PROJECT: THE COCOA PROJECT
CLIENT: Grand Place Holding
MAIN CONTRACTOR: P.I Architects
SCENOGRAPHY: Patrick WONG MUI – CENT DEGREE Vietnam
LIGHTING DESIGN: Steven BAETEMAN
LANDSCAPE: Anthony DESGRE
PHOTOGRAPHER: Hiroyuki OKI
Original Building: Modernist Villa from the 50’s + Extensions
PUBLICATION: ARCHDAILY – DESIGN VERSE
T3 ARCHITECTS designed the first ” THE COCA PROJECT” in Saigon, a friendly and airy space bringing together sustainable architecture and sustainably sourced cacaotrace chocolate.
The main design intention of T3 Team was to recover the existing modernist Villa from the 50’s and give it a second life dedicated to the Cocoa & Pastry. A place for Vietnamese, to reconnect with their heritage and to realize the quality of their cocoa produced in Mekong Delta. This elegant villa was totally invisible when we started the design, as decades of ugly industrial finishing materials were covering all walls, ceiling, Facades. The place was totally dark and sad… T3 decided to remove a part of the roof and to break some concrete slabs to create a tropical garden, to bring natural light in all the building, and to highlight the architectural elements typical from this period. It is more an “archeological” mission than an architecture and interior design mission. The beauty was there. T3 and the Cocoa Project Team and all partners involved in the project gave all their effort to rediscover and create a peaceful place in the hearth of Saigon…
When T3 Team first visited the place, we saw a nice staircase in terrazzo, as well as some cornices on the ceiling, both typical from the modernist period. That’s why we recommended to select this location to the client to create their first Cocoa Project place, as the architectural heritage was in line with the authenticity we were all looking for. We proceeded step by step, removing layer after layer, discovering old handrails, vertical concrete louvers, old layers of lime painting. And we decided to preserve all to suggest the past and the history of Saigon.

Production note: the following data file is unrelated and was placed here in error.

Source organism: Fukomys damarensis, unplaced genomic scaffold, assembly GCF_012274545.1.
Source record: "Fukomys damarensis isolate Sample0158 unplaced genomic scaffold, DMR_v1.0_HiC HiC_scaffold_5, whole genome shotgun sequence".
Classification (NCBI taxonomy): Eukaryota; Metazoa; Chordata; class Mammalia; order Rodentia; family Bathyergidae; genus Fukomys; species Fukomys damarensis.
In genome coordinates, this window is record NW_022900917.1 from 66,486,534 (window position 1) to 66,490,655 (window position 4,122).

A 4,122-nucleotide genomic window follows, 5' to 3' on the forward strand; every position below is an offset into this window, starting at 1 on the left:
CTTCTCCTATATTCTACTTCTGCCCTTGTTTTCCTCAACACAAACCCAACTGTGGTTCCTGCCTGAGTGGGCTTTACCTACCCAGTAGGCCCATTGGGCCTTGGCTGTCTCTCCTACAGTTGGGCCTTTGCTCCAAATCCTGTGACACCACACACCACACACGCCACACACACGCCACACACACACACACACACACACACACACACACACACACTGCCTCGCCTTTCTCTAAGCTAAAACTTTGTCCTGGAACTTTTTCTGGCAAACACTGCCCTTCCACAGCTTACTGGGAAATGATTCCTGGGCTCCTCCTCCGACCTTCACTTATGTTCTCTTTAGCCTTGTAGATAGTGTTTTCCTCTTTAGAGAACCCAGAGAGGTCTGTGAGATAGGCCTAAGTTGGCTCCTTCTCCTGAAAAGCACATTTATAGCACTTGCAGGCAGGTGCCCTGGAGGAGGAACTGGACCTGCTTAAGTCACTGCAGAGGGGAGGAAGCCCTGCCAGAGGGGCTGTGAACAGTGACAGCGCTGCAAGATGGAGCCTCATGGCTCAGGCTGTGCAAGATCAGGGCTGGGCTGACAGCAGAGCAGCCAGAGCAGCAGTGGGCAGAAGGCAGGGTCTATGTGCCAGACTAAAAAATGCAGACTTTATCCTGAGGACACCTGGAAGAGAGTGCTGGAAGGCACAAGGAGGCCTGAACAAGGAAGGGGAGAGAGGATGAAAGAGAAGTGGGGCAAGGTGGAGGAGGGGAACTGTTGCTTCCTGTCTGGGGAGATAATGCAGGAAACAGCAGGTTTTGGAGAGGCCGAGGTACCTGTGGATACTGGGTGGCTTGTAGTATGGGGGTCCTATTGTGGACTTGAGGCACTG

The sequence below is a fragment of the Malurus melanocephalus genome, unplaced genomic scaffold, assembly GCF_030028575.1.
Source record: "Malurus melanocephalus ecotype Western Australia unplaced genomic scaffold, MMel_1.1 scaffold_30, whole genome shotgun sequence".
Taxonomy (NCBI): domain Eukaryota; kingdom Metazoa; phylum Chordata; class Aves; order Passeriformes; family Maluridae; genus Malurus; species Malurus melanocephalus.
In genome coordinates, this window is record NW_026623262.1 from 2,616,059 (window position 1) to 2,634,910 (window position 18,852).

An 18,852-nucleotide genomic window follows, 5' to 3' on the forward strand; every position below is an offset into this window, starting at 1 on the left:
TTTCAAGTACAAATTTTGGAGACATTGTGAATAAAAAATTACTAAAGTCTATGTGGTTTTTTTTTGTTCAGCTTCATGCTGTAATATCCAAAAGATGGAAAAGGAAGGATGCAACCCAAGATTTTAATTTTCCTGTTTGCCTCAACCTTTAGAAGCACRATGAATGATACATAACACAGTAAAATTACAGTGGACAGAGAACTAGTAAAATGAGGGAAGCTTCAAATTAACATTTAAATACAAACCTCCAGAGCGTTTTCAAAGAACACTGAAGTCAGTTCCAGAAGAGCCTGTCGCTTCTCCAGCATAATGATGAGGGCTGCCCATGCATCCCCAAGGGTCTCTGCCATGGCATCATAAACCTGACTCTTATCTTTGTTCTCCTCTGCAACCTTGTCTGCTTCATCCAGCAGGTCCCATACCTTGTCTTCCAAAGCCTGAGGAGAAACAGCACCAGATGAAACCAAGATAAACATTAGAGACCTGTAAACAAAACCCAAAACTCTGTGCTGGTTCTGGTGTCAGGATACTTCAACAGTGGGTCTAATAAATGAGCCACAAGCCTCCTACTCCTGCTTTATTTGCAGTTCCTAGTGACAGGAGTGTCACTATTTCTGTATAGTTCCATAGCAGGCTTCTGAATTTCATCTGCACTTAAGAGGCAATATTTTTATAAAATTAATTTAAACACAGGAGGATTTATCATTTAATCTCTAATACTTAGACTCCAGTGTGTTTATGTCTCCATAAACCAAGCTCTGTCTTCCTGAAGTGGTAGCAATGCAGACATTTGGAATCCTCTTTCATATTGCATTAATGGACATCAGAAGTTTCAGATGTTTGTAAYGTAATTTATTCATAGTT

T3 did the choice to preserve a part of the existing street Facade, after removing all finishing, to create a kind of acoustic protection and offer a quiet garden and coffee shop, insulated from the street’s noise. The tropical garden was inspired by the plantations of the farmers of Ben Tre producing cocoa pods. We specified some typical palm trees from Mekong Delta as well as a very nice and productive Cocoa Tree, as a symbol. Some additional plants will cover the walls soon and bring freshness, without requiring any important maintenance; as T3 always consider to reduce water consumption. By creating a new garden, T3 idea was to bring back the natural and permeable soil to allow rainwater to go through it and minimize flooding. It was also a very good opportunity to bring natural light at both levels of the coffee shop, and a way to highlight the elegant modernist facade.
More generally, T3 intention was to make this project as sustainable as possible, first by preserving the main structure of the existing buildings (always better than demolishing and rebuild). Then, we have reduced the number of new materials as much as possible. All of them are sourced and produced in Vietnam, to avoid unnecessary transportation costs and pollution. Finally, T3 specified natural or low carbon materials as much as possible to ensure a proper air quality (zero chemical): non cooked local cement tiles, solid wood for all furniture, knowing that a large part are antic furniture, lime painting, etc. The bar counter and mirror frames have been tailor-made by T3, using materials composed by recycled tetra packs & plastic produced by our friends from Plastic People.
The Cocoa Project is really a manifesto of the Vietnamese Heritage regeneration, following an happy & creative frugal approach.
Energy efficiency strategy
To reduce energy consumption, T3 install the glass windows far enough from the garden facade, to create a nice covered terrace at Ground Floor and a large covered balcony at First floor. It is a manner to ensure that the glass windows are well protected from the sun exposure to avoid overheating as well as from the heavy tropical rain to avoid water leaking issue. Theoretically, we can ventilate the building naturally (if we decide), by keeping the main doors opened. The hot air will be attracted by convection by the existing “ventilation chimney” located in the production area on the back of the building. Ceiling fans create a good air flow which allow to reduce the consumption of the AC and bringing the tropical vibes.